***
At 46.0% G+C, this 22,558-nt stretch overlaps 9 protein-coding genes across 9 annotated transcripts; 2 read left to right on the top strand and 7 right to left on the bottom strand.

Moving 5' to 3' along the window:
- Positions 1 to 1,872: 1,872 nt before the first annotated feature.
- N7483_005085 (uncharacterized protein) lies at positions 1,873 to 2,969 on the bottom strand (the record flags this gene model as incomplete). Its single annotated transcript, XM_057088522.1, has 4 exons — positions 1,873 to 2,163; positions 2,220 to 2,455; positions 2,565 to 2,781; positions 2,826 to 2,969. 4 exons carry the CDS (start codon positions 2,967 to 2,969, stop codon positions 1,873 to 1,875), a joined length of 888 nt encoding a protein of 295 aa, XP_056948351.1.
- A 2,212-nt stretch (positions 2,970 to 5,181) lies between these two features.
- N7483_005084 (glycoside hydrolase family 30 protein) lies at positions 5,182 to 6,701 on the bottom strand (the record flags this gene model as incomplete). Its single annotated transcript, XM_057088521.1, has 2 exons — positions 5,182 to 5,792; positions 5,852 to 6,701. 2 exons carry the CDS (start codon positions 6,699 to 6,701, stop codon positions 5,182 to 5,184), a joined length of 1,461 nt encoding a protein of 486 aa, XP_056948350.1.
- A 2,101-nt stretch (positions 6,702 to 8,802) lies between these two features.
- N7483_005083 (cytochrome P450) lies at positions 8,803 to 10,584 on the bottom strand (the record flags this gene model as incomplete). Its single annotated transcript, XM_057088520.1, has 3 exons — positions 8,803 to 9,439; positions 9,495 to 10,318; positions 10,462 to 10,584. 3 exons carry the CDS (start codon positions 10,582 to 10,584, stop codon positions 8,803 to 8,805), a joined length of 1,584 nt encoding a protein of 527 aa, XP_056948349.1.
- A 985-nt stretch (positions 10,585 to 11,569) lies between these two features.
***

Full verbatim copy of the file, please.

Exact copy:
At 46.0% G+C, this 22,558-nt stretch overlaps 9 protein-coding genes across 9 annotated transcripts; 2 read left to right on the top strand and 7 right to left on the bottom strand.

Moving 5' to 3' along the window:
- Positions 1 to 1,872: 1,872 nt before the first annotated feature.
- N7483_005085 (uncharacterized protein) lies at positions 1,873 to 2,969 on the bottom strand (the record flags this gene model as incomplete). Its single annotated transcript, XM_057088522.1, has 4 exons — positions 1,873 to 2,163; positions 2,220 to 2,455; positions 2,565 to 2,781; positions 2,826 to 2,969. 4 exons carry the CDS (start codon positions 2,967 to 2,969, stop codon positions 1,873 to 1,875), a joined length of 888 nt encoding a protein of 295 aa, XP_056948351.1.
- A 2,212-nt stretch (positions 2,970 to 5,181) lies between these two features.
- N7483_005084 (glycoside hydrolase family 30 protein) lies at positions 5,182 to 6,701 on the bottom strand (the record flags this gene model as incomplete). Its single annotated transcript, XM_057088521.1, has 2 exons — positions 5,182 to 5,792; positions 5,852 to 6,701. 2 exons carry the CDS (start codon positions 6,699 to 6,701, stop codon positions 5,182 to 5,184), a joined length of 1,461 nt encoding a protein of 486 aa, XP_056948350.1.
- A 2,101-nt stretch (positions 6,702 to 8,802) lies between these two features.
- N7483_005083 (cytochrome P450) lies at positions 8,803 to 10,584 on the bottom strand (the record flags this gene model as incomplete). Its single annotated transcript, XM_057088520.1, has 3 exons — positions 8,803 to 9,439; positions 9,495 to 10,318; positions 10,462 to 10,584. 3 exons carry the CDS (start codon positions 10,582 to 10,584, stop codon positions 8,803 to 8,805), a joined length of 1,584 nt encoding a protein of 527 aa, XP_056948349.1.
- A 985-nt stretch (positions 10,585 to 11,569) lies between these two features.